??the wrong kind of ignorance is the conviction that we can know exactly what is going on. Those who have too many programs and answers are absolutely blind and their ignorance leads them to destruction. Those who know what they do not know are able at least to see something of what is in front of their nose.? (Thomas Merton. Courage For Truth. New York: Farrar, Straus & Giroux, 1993, p. 198)
There is a kind of certainty that is limiting instead of freeing. There are plans that assume at a practical level that God will not be intervening any time soon. Do ministries design meetings, services or gatherings that assume God has no likely intention of showing Himself or working among us? Does every gathering run, minute-by-minute, exactly the way we planned it? Is this a good thing? Just questions I ask myself.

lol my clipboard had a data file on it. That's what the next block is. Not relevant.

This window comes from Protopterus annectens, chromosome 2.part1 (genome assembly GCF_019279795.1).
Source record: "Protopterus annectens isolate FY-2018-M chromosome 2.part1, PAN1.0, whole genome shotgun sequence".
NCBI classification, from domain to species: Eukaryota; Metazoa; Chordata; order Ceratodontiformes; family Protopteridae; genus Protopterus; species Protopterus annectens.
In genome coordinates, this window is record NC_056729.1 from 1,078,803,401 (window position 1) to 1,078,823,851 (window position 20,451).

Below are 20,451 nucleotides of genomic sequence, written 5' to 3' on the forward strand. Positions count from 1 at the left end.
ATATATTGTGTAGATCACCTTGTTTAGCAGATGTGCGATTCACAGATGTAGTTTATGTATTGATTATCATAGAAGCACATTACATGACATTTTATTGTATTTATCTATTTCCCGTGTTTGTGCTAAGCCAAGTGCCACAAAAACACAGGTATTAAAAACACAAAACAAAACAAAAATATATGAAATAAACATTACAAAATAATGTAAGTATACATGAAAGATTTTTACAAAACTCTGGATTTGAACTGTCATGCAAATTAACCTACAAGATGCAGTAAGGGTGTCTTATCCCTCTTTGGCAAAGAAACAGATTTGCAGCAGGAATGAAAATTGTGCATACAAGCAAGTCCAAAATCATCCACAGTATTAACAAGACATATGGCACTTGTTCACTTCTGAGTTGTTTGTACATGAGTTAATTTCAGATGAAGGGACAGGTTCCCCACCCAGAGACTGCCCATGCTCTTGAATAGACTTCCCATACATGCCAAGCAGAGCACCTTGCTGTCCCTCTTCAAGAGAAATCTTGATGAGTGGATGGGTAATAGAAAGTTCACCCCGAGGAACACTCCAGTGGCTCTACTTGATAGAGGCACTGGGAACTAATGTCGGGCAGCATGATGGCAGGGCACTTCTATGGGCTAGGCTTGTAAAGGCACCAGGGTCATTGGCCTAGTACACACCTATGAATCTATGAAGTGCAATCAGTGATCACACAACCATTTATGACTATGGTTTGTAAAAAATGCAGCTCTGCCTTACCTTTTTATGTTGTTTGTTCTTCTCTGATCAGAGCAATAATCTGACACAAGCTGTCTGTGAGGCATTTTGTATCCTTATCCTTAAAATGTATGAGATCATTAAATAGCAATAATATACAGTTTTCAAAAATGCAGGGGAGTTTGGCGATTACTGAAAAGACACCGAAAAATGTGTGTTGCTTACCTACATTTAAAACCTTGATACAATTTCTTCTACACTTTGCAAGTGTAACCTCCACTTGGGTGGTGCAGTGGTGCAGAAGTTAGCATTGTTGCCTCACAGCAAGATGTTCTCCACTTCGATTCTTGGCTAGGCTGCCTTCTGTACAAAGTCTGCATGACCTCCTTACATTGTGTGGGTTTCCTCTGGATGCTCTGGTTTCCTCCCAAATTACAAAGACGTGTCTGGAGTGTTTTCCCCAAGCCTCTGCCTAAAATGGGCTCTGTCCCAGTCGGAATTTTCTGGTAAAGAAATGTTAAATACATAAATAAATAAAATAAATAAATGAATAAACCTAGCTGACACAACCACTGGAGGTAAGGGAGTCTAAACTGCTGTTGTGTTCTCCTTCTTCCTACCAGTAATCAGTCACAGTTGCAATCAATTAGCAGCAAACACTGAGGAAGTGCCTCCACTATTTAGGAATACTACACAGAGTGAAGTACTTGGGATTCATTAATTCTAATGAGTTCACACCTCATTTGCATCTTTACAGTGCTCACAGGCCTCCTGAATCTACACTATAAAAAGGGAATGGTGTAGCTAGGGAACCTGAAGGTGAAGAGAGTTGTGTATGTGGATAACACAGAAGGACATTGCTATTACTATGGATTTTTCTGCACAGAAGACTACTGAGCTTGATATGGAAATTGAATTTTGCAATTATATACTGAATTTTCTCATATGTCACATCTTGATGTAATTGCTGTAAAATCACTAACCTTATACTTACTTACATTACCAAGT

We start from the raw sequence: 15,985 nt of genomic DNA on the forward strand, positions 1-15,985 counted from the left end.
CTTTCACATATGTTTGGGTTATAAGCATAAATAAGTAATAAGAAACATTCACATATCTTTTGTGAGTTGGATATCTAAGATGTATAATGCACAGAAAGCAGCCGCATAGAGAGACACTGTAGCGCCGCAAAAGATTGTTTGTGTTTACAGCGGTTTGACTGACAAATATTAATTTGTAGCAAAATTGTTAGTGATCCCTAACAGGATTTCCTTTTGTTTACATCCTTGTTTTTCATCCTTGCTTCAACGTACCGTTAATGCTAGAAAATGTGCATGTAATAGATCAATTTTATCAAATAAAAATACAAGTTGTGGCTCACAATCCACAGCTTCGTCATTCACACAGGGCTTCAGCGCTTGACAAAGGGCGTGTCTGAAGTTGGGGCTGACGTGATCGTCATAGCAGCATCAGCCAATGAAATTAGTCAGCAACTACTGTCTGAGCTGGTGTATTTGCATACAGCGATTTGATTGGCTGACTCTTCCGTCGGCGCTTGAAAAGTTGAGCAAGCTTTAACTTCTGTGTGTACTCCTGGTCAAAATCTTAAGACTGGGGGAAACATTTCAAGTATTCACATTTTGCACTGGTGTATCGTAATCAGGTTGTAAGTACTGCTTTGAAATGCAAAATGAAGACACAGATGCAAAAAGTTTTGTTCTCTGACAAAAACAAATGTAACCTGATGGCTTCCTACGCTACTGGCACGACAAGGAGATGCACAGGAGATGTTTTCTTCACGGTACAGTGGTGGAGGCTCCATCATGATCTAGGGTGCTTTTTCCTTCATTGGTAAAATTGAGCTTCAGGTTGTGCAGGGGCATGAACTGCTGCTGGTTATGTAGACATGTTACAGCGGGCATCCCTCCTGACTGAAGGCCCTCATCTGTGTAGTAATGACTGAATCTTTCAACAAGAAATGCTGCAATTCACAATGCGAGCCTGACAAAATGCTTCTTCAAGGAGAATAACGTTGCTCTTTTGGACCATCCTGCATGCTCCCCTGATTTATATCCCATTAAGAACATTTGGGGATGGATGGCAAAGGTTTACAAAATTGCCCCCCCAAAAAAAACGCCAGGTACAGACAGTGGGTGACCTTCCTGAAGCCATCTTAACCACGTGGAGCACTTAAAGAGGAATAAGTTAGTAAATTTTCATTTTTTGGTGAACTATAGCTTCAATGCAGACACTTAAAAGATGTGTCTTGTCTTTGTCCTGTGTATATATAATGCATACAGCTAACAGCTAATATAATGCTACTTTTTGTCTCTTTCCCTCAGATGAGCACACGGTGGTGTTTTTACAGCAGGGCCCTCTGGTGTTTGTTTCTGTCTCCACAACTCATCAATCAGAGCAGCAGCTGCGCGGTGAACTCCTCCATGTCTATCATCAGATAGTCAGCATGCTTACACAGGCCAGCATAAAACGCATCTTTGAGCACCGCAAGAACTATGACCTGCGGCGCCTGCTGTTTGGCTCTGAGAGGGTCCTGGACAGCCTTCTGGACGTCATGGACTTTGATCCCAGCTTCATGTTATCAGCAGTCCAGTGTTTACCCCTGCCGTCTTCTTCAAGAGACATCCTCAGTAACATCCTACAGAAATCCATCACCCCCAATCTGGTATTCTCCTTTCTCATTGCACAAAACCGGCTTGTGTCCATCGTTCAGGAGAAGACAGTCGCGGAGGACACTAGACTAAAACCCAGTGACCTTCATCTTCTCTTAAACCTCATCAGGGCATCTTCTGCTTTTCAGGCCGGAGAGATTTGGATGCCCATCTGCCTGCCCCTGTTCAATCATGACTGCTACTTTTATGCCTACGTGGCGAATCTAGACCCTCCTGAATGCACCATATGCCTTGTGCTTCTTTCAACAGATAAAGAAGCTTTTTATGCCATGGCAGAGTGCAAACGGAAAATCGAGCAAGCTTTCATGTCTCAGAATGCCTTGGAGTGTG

And what Merton says about answers and programs hits home. Programs can drift towards becoming self-contained systems. Programs and systems usually seek to eliminate surprises, give standardized answers to all possible questions, and leave us with a process that runs on its own. Is this really what Jesus? way was like? Wasn?t he continually surprising people? Doesn?t the life of the Spirit involve a certain amount of unpredictability (Consider John 3:8, for example)?
At the same time, I recognize the obvious need for godly processes and methods that can be learned and practiced so that we aren?t starting from scratch at every moment of our life. Do I really have to think again and again about how to brush my teeth? This is where spiritual disciplines and practices help train us in holy and lifegiving habits.
What responses or questions does all this provoke in you?